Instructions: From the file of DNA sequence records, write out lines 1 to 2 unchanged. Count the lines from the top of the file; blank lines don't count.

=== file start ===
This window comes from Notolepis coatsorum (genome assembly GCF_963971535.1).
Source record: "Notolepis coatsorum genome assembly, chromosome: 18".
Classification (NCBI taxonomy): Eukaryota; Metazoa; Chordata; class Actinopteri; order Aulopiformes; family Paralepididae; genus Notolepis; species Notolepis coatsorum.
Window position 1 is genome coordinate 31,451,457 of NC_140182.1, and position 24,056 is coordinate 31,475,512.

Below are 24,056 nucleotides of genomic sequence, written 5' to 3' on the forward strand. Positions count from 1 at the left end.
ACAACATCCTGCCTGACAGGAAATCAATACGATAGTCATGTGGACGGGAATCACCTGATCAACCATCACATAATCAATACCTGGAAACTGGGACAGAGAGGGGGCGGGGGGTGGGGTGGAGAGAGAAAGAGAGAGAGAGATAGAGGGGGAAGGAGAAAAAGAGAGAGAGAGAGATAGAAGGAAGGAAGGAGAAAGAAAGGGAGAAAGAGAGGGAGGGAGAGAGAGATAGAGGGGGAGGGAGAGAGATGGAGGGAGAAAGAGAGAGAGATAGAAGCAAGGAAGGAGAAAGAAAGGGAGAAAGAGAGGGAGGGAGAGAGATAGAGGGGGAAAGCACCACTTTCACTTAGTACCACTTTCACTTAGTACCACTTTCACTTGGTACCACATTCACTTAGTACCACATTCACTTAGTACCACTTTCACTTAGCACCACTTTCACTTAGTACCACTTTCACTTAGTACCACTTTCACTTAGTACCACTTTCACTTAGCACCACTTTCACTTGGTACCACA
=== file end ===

This window comes from Notolepis coatsorum (genome assembly GCF_963971535.1).
Source record: "Notolepis coatsorum genome assembly, chromosome: 18".